Over the past month, we have been engaging with our Metro colleagues from the Latinx Affinity Group to learn about their unique experiences related to heritage, community, and personal identity, as part of Hispanic/Latinx Heritage Month. This heritage month is uniquely recognized in the middle of September through the middle of October (Sept. 15 – Oct. 15), as it coincides with national independence celebrations in several Latin American countries.
As we approach the last week of Hispanic/Latinx Heritage Month, I am excited to share the stories and experiences from some of our Metro Latinx colleagues below.
Ixta describes herself as Mexican American, born and raised in St. Helena, Calif. Ixta’s parents are from Jalisco, Mexico, where she’s had the opportunity to visit on numerous occasions. When we asked Ixta about a cherished memory that makes her proud of to be part of the Latinx community, she recalled the holidays.
“I would say the Christmas holiday is very special to my family. Christmas isn’t about the presents, it’s about familia. Noche Buena (Christmas Eve) was a very important night in my house. This is when we really celebrated Christmas. Didn’t matter that we didn’t have much, what was important is that we had each other. This night would always be filled with stories, laughter, tears, and lots of love for each other. A night you always looked forward to each year and treasured every moment.”
In addition to the holidays, Ixta describes any time spent at family gatherings to be a special tradition.
“Being Latina, I cherish how my family was at family gatherings. We always want to take care of everyone, even if we just met you. If you are here with us, you are family. Make sure that you get something to eat, and you can never have too much! And you must always have Vicente Fernandez playing in the background.”
In what ways has your cultural background or heritage influenced your personal identity and your experiences as a member of the Metro community? Growing up and being my parents’ translator, I understand the struggles a community faces when they can’t communicate [in English]. First generation Americans are the dedicated translators for their families. It is our responsibility to learn the language (read and write) to help take care of our family. If I see someone struggling or lost, I do my best to help. Now that I work for Metro, I feel I have a certain responsibility to the community. I’m always looking at signage when I’m on the bus or light rail, both locally and in other states, and think of ways we can improve [at Metro].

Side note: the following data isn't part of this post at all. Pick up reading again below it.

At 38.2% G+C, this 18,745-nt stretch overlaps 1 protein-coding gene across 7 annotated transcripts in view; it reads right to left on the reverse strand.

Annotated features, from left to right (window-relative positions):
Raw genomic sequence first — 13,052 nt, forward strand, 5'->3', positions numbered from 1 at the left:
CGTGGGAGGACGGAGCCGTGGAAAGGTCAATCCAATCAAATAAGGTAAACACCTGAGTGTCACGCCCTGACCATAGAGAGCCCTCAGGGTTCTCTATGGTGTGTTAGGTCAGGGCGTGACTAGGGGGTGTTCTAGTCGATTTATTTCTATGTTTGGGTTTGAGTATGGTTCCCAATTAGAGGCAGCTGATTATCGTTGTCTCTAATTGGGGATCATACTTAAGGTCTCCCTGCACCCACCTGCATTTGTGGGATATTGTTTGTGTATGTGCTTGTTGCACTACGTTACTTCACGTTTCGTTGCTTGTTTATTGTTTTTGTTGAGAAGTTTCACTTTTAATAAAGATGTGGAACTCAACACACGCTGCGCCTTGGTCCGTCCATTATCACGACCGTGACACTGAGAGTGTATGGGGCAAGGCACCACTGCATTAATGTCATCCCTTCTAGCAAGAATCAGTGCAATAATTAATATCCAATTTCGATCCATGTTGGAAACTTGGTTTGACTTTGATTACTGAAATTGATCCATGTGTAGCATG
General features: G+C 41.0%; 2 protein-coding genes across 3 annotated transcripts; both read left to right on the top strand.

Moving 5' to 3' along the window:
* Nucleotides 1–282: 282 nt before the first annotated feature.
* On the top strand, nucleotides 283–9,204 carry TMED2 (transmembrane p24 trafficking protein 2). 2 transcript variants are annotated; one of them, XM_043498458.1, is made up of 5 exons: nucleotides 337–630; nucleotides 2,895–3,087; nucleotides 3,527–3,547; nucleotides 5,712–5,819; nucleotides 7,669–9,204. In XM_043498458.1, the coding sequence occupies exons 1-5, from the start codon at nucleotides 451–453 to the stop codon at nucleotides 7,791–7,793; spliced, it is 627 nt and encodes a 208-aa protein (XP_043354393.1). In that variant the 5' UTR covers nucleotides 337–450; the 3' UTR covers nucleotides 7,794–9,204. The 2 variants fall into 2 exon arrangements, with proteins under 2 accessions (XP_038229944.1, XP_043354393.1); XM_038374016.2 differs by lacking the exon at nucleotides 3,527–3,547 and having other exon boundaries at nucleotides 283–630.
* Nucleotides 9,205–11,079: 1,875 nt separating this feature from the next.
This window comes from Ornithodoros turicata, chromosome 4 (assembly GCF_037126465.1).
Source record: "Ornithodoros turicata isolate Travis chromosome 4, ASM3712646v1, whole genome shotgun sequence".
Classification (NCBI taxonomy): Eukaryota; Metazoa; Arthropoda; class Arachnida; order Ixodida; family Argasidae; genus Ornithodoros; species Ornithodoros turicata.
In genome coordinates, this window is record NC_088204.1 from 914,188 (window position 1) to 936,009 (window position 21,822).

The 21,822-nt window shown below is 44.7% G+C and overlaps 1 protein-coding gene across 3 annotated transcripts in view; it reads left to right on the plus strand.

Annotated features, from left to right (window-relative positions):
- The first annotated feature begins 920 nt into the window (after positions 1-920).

Are there figures or role models from the Latinx/Hispanic community, either from the past or present, that you admire? Civil rights activist Dolores Huerta—si, se puede (yes, we can). She fought for better working conditions for farmworkers and the rights of the oppressed. Dolores was a firm believer in the power of political organization to effect change. She taught me that if you don’t say something and do something about what you are passionate about, change will never happen.
Jason describes himself as first generation Chilean American; both his parents are immigrants from Chile. Jason completed high school in Santiago, Chile, before returning to the United States for college, where he also interned at the Chilean Embassy in Washington D.C. Jason tells us, “[Interning at the] Chilean Embassy gave me a unique view of the Chilean experience in the US. All [my] experiences helped form my bicultural identity.”
When we asked about something that makes Jason feel proud about being part of the Latinx community, he told it’s the commonalties and dynamics shared across other Latinos he’s met in all the places he’s lived (Santiago, Los Angeles, Washington D.C., and Seattle). “[It’s] how quickly we all bond about Latin culture, the idiosyncrasies, linguistic differences we all share, and observations of U.S. culture.” Jason also shared that while there are not many Chileans in the Pacific Northwest, it has created a close-knit community among those who are here.
As far as traditions go, Jason’s family celebrates Diez y Ocho (the 18th of September), also known as Chilean Independence Day, annually and the festivities usually include foods such as asado (BBQ), empanadas, and a humitas (Chilean version of tamales).
In what ways has your cultural background or heritage influenced your personal identity and your experiences as a member of the Metro community? I’d say the “space” that Metro creates to explore my own Latino identity in the workplace, while feeling that my own experience/perspective as a Latino is honored and respected in the work that I do.
Are there figures or role models from the Latinx/Hispanic community, either from the past or present, that you admire? Isabel Allende, one of my favorite authors with a great personal story to understand and follow. I really enjoy her books, reflections on the immigrant experience, and how to “restart” in new cultures and countries. Pedro Pascal, just a cool and approachable guy, similar bicultural background and experience being both an “American” and “Chilean” at the same time.
Penny shared that it’s the support and tradition cultivated with her family that makes her feel both proud and connected to the Latinx community.
“My proudest moment is at home, where my family and support network, my tribe, worked together to raise my children in a bi-cultural, bilingual way. When I hear my adult daughters effortlessly switch between English and Spanish, I realize the magnitude of our achievement. They’ve embraced their dual identity as American-raised Mexicans, blending the best of both worlds. These moments connect me deeply my Latino community, showing our strength in bridging continents, languages, and traditions. It’s a celebration of cultures without borders. My proudest memory in the community is passing down our culture to the next generation, leaving a legacy of pride and connection.”
Janine identifies as a queer woman and describes herself as someone with “a culture of blending of influences” speaking to her Afro-Indigenous heritage. Janine’s parents are from Puerto Rico—a U.S territory previously colonized by Spain—which she describes as a “vibrant culture with Spanish influences that celebrates both Indigenous Taíno roots and African heritage.”
When we asked about a cherished memory that makes her proud of being a part of the Latinx community, Janine shared the influence and history of Vejigante masks in both her and Puerto Rican households throughout the island.